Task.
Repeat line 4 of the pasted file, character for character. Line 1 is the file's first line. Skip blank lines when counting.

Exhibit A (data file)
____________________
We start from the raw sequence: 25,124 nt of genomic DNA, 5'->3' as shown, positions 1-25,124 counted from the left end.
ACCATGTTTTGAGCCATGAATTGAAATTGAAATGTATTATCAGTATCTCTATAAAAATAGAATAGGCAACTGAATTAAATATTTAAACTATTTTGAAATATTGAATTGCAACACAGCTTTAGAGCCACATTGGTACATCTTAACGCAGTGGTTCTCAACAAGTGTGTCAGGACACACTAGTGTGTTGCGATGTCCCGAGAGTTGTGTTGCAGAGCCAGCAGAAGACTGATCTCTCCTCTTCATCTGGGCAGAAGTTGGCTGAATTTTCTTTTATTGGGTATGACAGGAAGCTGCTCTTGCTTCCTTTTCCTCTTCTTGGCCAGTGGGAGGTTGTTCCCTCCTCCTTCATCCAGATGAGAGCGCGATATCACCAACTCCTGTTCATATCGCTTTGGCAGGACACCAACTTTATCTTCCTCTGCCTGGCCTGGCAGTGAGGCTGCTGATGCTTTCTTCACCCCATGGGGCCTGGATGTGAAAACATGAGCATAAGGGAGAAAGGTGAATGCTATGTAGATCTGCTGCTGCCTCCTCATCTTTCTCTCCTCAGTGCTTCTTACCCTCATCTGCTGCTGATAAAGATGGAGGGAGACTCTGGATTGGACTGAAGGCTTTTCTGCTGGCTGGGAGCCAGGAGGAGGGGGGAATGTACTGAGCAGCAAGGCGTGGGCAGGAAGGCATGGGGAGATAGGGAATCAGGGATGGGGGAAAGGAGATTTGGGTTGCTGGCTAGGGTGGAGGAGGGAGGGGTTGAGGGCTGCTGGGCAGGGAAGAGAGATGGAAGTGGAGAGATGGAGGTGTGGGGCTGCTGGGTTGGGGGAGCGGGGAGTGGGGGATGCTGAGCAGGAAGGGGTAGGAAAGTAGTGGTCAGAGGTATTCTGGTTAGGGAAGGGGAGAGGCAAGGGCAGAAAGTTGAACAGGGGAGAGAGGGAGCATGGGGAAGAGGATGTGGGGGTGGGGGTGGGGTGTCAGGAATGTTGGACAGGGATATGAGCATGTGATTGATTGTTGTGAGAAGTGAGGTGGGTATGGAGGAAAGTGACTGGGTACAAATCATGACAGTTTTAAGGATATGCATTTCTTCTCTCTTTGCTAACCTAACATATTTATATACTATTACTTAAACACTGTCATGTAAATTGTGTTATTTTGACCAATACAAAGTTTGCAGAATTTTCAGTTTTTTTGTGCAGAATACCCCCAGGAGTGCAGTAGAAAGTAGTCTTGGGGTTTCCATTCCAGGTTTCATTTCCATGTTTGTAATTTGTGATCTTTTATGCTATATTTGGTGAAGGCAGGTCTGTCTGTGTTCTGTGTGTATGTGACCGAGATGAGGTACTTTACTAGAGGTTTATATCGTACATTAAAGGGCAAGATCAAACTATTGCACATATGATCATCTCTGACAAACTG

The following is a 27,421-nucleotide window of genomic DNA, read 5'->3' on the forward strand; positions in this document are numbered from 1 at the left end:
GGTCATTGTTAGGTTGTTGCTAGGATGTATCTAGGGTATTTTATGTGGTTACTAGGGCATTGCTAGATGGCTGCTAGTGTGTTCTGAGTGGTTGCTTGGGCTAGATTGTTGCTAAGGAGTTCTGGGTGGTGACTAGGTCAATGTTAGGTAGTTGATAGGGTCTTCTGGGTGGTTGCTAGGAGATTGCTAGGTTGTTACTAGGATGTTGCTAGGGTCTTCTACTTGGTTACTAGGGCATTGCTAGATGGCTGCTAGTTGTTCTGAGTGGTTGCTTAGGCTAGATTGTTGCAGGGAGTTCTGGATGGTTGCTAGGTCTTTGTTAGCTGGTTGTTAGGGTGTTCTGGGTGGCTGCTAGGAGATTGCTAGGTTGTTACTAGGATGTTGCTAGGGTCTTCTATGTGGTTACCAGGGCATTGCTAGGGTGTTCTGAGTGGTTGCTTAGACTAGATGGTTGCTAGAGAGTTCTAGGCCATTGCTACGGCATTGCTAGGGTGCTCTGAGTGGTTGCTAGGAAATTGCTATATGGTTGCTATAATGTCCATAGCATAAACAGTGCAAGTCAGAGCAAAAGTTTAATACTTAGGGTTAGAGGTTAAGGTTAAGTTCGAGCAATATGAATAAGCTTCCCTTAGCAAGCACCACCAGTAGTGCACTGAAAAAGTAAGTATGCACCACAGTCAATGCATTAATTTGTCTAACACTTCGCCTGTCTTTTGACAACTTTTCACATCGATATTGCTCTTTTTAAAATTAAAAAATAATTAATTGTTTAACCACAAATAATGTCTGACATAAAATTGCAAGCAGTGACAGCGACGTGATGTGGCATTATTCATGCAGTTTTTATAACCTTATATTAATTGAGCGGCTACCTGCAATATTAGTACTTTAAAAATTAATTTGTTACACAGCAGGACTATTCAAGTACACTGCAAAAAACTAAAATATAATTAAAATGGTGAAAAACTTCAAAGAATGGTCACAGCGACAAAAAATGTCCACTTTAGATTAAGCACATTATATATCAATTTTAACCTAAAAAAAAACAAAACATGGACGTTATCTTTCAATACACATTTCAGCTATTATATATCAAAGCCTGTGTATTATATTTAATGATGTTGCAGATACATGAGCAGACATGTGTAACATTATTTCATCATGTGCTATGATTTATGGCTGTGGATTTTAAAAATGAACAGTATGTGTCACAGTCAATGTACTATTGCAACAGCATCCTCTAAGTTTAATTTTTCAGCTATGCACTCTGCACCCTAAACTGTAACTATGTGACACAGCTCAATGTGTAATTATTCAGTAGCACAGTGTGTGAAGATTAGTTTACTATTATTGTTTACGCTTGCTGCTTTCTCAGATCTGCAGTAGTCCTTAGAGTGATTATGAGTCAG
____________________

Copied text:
GGTCATTGTTAGGTTGTTGCTAGGATGTATCTAGGGTATTTTATGTGGTTACTAGGGCATTGCTAGATGGCTGCTAGTGTGTTCTGAGTGGTTGCTTGGGCTAGATTGTTGCTAAGGAGTTCTGGGTGGTGACTAGGTCAATGTTAGGTAGTTGATAGGGTCTTCTGGGTGGTTGCTAGGAGATTGCTAGGTTGTTACTAGGATGTTGCTAGGGTCTTCTACTTGGTTACTAGGGCATTGCTAGATGGCTGCTAGTTGTTCTGAGTGGTTGCTTAGGCTAGATTGTTGCAGGGAGTTCTGGATGGTTGCTAGGTCTTTGTTAGCTGGTTGTTAGGGTGTTCTGGGTGGCTGCTAGGAGATTGCTAGGTTGTTACTAGGATGTTGCTAGGGTCTTCTATGTGGTTACCAGGGCATTGCTAGGGTGTTCTGAGTGGTTGCTTAGACTAGATGGTTGCTAGAGAGTTCTAGGCCATTGCTACGGCATTGCTAGGGTGCTCTGAGTGGTTGCTAGGAAATTGCTATATGGTTGCTATAATGTCCATAGCATAAACAGTGCAAGTCAGAGCAAAAGTTTAATACTTAGGGTTAGAGGTTAAGGTTAAGTTCGAGCAATATGAATAAGCTTCCCTTAGCAAGCACCACCAGTAGTGCACTGAAAAAGTAAGTATGCACCACAGTCAATGCATTAATTTGTCTAACACTTCGCCTGTCTTTTGACAACTTTTCACATCGATATTGCTCTTTTTAAAATTAAAAAATAATTAATTGTTTAACCACAAATAATGTCTGACATAAAATTGCAAGCAGTGACAGCGACGTGATGTGGCATTATTCATGCAGTTTTTATAACCTTATATTAATTGAGCGGCTACCTGCAATATTAGTACTTTAAAAATTAATTTGTTACACAGCAGGACTATTCAAGTACACTGCAAAAAACTAAAATATAATTAAAATGGTGAAAAACTTCAAAGAATGGTCACAGCGACAAAAAATGTCCACTTTAGATTAAGCACATTATATATCAATTTTAACCTAAAAAAAAACAAAACATGGACGTTATCTTTCAATACACATTTCAGCTATTATATATCAAAGCCTGTGTATTATATTTAATGATGTTGCAGATACATGAGCAGACATGTGTAACATTATTTCATCATGTGCTATGATTTATGGCTGTGGATTTTAAAAATGAACAGTATGTGTCACAGTCAATGTACTATTGCAACAGCATCCTCTAAGTTTAATTTTTCAGCTATGCACTCTGCACCCTAAACTGTAACTATGTGACACAGCTCAATGTGTAATTATTCAGTAGCACAGTGTGTGAAGATTAGTTTACTATTATTGTTTACGCTTGCTGCTTTCTCAGATCTGCAGTAGTCCTTAGAGTGATTATGAGTCAG